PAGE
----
How Not to Sell
Gregory Bloom, The Protein Pro, talks with Editor Sam Gazdziak, about innovative sales approaches for protein producers.
For those in the meat industry, a beef carcass represents countless opportunities. Whether it be ground beef, a juicy ribeye or an economical Flat Iron, that carcass can be cut up in countless ways and provide value to a retailer, chef or any other customer.
Imagine how that same carcass looks to a salesman for a broadline distributor who sells everything, from entrée ingredients to restroom supplies. Without a background in meat cutting, it becomes an intimidating mass of confusing muscle names and cuts. They don’t have time to learn the chuck from the round and what products can be made from those muscles. They don’t know where value cuts can be found or how they can be prepared. Pasta, by comparison, is a much easier product to sell. One end of a noodle is exactly the same as the other end.
This lack of basic education makes for an ineffective salesperson, and Gregory Bloom has made it his mission to provide some education — in a fun and easy way. As The Protein Pro, Bloom gives presentations that can turn a sales staff into protein professionals.
Bloom brings more than 20 years of meat industry experience with him, having worked for several processors and as an independent broker. He found himself in the consulting world when a foodservice distributor asked him to evaluate its protein program. He was able to help the distributor establish a comprehensive protein plan, and soon he was marketing his third-party services to other companies.
In doing so, he recognized a common problem in the meat and distributor industries. Many companies have young sales professionals with no formal meat science training, yet they are being asked to sell meat.
“Proteins intimidate people,” he says. “Especially beef, because it’s the most complex cut out. It scares them, and what they’ll do is they’ll just avoid it. They won’t carry the Meat Buyer’s Guide around because they’re afraid that if they’re at a sales call, a chef will ask them, ‘Well, what is the spinalis muscle?’ and they won’t know and might look stupid.”
Bloom speaks to sales teams all over the country, presenting the basics of proteins in a fun and informative atmosphere. One of the keys to education is to avoid getting too technical. He says that he has been to many training sessions in his career where the presenters are almost too technically accurate.
“They know all the Latin names for the muscles, and they’re brilliant with research, but they’re terrible at explaining to a salesperson, with 20,000 items in their laptop and a lot going on already, how to in four or five easy steps understand this beef carcass,” Bloom explains.
One of the problems Bloom has seen in his consulting career is too many salespeople are more interested in selling what they have than finding out what their customers need. It is understandable, to a degree; after all, they have quotas to meet and a warehouse full of inventory to move. However, trying to move a surplus of hams or pointing out the advantages of a company’s brand over a competitor’s doesn’t dig down to finding solutions to a customer’s biggest problems. Bloom compares it to having a basic “Level 1” conversation with a customer rather than an in-depth “Level 8” conversation.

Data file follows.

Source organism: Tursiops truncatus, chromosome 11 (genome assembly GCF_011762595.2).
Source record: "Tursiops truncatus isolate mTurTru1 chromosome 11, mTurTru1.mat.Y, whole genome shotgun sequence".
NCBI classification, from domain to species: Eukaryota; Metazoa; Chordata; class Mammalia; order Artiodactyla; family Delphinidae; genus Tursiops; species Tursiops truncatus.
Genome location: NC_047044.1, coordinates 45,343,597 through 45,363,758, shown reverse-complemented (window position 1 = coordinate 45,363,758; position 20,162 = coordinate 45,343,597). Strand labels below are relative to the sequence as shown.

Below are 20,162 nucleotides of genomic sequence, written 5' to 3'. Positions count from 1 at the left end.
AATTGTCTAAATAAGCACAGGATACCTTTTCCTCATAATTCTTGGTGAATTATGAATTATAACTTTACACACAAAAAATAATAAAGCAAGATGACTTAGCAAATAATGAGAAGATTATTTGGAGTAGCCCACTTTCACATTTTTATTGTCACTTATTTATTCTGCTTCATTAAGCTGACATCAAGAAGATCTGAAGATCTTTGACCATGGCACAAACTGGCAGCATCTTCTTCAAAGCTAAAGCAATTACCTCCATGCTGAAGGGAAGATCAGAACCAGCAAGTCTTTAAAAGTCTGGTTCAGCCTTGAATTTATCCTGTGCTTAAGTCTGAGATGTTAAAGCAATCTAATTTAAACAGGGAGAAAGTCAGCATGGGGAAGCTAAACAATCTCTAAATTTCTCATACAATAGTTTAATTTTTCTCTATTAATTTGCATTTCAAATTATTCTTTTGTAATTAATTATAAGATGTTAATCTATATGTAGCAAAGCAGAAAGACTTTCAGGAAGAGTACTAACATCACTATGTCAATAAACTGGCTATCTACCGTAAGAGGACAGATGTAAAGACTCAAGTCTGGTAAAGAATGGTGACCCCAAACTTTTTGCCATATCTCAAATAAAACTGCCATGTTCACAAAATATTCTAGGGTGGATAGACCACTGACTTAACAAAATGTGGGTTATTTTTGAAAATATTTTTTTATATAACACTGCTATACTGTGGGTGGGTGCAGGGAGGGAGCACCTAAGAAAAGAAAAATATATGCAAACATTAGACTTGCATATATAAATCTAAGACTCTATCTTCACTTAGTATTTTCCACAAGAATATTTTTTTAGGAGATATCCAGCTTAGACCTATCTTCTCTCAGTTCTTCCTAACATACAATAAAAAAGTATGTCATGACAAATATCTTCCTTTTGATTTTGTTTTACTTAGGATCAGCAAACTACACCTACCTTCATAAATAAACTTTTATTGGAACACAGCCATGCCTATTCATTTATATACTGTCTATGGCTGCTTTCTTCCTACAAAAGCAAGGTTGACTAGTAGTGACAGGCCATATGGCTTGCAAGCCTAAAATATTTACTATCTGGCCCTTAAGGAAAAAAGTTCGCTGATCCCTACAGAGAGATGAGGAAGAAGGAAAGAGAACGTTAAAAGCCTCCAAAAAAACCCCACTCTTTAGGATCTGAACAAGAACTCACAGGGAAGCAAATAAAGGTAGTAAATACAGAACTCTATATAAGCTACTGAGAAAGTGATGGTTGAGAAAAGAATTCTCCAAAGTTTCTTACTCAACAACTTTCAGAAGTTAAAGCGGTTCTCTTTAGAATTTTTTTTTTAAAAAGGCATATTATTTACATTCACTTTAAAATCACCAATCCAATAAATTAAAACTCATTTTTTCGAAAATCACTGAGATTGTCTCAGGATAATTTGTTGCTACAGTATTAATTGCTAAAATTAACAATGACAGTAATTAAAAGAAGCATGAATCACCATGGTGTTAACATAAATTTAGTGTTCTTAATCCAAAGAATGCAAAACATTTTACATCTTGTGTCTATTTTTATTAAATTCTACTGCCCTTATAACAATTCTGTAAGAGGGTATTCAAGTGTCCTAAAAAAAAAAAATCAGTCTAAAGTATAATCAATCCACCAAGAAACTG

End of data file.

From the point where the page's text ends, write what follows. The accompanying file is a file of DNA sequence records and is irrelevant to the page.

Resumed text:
Bloom says that he asks customers questions like, “When you wake up in the middle of the night and can’t sleep, what do you think about?” “What are your top 3 concerns right now for your next quarter?” “What is a bad day for you?”
“The answers to those questions will help me pinpoint what their needs are,” he says.
Getting to the heart of a customer’s needs may take more than a phone conversation. It may require spending a day with a customer at his or her place of operations to get a real feel for the business. Every customer will be different. An owner of a restaurant chain may be struggling with keeping steak on the menu in spite of the rising costs of beef. An independent operator may be able to set the price for the steak to stay profitable, but the constant turnover in the kitchen is killing the business.
“Your company can bring someone in to help them with that,” Bloom advises. “It’s not a meat problem, but it’s still their problem.”
Small processors have a unique strength in their sales pitch, as they can provide a story and a sense of integrity that the large processors, as capable as they are, can’t achieve.
“Everyone is always suspect when a big company has a locally sourced program,” Bloom points out. “But the little or mid-sized guy can have that program, and it’s a lot more credible in the eyes of the consumer.”
Small and medium processors also can adapt quicker to market conditions and unique needs. For example, they can cut the Denver Cut steak out of the chuck roll.
“This cut is listed in a recent NRA survey as a hot trend, but it’s very hard to find in the marketplace, as the big packers have yet to offer it out,” Bloom says. “One reason is that the other cuts from the chuck roll are not selling as easily, but a smaller processors can work with their retailer and foodservice accounts to find homes for these unique cuts.
“For that reason, they need to be going out there, and be educated, and be a consultant, and put in face time and keep that relationship up, because the big companies are not going to do that,” he adds. “That high-touch personal relationship is the biggest thing that small and medium-sized processors have going for them.”